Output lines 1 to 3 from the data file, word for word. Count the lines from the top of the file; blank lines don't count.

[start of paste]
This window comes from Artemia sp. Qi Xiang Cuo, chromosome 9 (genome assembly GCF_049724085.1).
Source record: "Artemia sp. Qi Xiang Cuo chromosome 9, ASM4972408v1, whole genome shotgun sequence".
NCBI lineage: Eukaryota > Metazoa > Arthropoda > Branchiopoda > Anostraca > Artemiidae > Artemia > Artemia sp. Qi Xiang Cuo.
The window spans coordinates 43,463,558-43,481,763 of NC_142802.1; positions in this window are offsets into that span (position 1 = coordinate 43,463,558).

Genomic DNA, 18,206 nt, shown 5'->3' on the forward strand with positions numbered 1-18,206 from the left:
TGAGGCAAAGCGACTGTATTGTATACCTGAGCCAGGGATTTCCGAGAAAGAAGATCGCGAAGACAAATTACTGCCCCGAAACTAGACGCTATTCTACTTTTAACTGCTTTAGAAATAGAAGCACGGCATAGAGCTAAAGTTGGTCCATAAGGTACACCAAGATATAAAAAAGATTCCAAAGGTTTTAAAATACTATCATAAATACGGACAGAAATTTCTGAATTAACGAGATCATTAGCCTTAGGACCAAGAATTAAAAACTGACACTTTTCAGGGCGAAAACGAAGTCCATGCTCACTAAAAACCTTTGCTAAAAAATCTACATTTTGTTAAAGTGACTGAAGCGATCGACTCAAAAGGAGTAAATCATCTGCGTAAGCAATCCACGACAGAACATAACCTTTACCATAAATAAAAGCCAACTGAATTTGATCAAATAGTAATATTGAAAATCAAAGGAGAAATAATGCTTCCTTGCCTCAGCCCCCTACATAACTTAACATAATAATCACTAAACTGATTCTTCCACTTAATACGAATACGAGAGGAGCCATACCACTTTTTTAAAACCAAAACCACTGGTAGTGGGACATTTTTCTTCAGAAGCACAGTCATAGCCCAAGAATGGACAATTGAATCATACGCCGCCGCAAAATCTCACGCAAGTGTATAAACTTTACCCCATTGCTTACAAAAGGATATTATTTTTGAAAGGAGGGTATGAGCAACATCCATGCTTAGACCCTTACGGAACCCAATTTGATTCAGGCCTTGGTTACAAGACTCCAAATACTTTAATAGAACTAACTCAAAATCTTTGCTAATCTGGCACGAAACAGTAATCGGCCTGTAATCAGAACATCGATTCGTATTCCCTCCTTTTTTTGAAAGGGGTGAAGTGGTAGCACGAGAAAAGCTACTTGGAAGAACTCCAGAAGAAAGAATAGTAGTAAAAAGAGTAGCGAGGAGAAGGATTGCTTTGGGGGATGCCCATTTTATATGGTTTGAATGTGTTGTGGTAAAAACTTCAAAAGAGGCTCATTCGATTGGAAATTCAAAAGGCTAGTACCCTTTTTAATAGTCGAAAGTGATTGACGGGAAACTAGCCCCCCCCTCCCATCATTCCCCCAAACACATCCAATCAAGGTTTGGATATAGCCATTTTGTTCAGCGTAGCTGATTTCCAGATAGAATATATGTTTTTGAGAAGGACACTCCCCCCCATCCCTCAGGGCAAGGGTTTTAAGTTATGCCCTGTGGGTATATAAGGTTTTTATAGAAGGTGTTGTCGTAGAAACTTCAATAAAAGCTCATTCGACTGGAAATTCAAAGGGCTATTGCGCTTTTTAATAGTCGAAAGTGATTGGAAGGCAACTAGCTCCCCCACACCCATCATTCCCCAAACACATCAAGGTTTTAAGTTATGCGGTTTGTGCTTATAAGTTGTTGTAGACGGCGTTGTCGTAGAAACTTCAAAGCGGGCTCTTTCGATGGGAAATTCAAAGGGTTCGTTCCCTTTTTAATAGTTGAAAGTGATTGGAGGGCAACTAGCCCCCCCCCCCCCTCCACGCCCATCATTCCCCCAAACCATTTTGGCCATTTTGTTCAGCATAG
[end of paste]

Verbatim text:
This window comes from Artemia sp. Qi Xiang Cuo, chromosome 9 (genome assembly GCF_049724085.1).
Source record: "Artemia sp. Qi Xiang Cuo chromosome 9, ASM4972408v1, whole genome shotgun sequence".
NCBI lineage: Eukaryota > Metazoa > Arthropoda > Branchiopoda > Anostraca > Artemiidae > Artemia > Artemia sp. Qi Xiang Cuo.